The Accompanying Bluetooth Low-Energy Chip
The DA1469x features a 2.4 GHz on-chip radio which combines BLE data packages with a constant tone of frequency exchanges. Using the IQ samplings yielded from the on-chip sampling of radio waves, the device can determine distance.
The press release explains how the device along with the SDK avoids the pitfalls of RSSI: "Data processing algorithms filter the data for noise, interference, and reflections, to produce the shortest over-the-air signal path length as an accurate distance output."
Block diagram of DA1469x. Image used courtesy of Dialog Semiconductor
The SmartBond DA1469x family of Bluetooth MCUs offers three new cores that promise improved processing power, range, and battery life. Dialog Semiconductor says that with new BLE technology, these MCUs determine positioning with the angle of arrival and angle of departure based on the Bluetooth 5.1 standards.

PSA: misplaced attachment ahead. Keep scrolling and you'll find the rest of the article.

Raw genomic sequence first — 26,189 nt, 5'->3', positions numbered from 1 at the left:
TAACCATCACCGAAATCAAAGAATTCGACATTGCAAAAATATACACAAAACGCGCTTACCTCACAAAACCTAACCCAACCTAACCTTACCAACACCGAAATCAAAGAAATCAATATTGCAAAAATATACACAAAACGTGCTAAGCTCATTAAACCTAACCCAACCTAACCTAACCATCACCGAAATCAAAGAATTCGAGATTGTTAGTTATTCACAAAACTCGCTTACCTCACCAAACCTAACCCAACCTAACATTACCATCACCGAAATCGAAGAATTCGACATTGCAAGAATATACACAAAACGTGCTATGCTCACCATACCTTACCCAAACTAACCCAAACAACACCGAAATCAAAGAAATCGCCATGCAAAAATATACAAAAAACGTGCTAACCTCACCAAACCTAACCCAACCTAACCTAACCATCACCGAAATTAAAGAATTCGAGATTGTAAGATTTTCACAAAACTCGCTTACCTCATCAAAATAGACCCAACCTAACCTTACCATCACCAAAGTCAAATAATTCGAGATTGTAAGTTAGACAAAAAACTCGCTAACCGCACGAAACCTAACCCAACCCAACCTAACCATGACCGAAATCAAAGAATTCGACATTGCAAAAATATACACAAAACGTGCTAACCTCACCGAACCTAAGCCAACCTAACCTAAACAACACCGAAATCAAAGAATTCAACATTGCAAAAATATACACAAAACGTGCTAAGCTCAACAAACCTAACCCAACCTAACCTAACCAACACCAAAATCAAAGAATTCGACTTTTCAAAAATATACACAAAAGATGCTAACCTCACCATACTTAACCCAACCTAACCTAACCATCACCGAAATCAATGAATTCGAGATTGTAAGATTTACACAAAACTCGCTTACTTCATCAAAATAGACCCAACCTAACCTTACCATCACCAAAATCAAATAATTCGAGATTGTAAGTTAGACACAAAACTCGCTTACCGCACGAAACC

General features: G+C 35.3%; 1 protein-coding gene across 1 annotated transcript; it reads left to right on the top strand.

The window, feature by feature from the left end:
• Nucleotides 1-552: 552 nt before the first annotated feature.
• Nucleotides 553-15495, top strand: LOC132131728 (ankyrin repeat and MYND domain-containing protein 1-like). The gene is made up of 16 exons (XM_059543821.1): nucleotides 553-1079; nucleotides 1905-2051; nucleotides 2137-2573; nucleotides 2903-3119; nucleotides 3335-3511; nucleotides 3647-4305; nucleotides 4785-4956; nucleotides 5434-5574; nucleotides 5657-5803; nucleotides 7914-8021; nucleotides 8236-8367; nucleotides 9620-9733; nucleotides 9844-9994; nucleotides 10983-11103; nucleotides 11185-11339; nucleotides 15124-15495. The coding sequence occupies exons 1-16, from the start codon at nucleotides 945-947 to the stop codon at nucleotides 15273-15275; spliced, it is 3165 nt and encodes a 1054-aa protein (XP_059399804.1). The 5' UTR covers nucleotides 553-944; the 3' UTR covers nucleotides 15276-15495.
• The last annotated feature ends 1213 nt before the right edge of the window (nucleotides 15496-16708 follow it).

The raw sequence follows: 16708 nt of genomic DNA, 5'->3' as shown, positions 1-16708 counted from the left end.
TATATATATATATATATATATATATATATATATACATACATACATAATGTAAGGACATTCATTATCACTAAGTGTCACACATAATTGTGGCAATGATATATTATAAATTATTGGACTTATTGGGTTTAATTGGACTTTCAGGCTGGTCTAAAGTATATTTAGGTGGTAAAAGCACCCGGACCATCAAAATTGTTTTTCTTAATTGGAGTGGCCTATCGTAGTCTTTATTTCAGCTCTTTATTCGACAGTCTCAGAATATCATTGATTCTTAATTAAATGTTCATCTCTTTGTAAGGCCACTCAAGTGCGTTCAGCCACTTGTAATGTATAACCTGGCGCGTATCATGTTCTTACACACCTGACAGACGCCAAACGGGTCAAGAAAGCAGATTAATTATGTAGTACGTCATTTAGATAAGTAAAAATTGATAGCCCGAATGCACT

The family also includes a Power Management Unit, which only activates certain cores as needed to preserve power and negate the need for a separate PMIC.
Slowing the Spread of the Virus
Should a decentralized system for contact tracing be used, matured tracing technology may have a bright technology for preventing the spread of future infections. This is possible thanks to the advanced mathematics behind phase-difference distance calculations and silicon transistors.
Dialog Semiconductor's Sean McGrath (senior VP of connectivity and audio business group) comments, “By adding unique, accurate distance measurement capabilities to our DA1469x SoCs, we expect to accelerate more tracing type applications and products into deployment on a global scale over the next few months. My expectation and hope is that this may help to significantly slow or stop the spread of the virus.”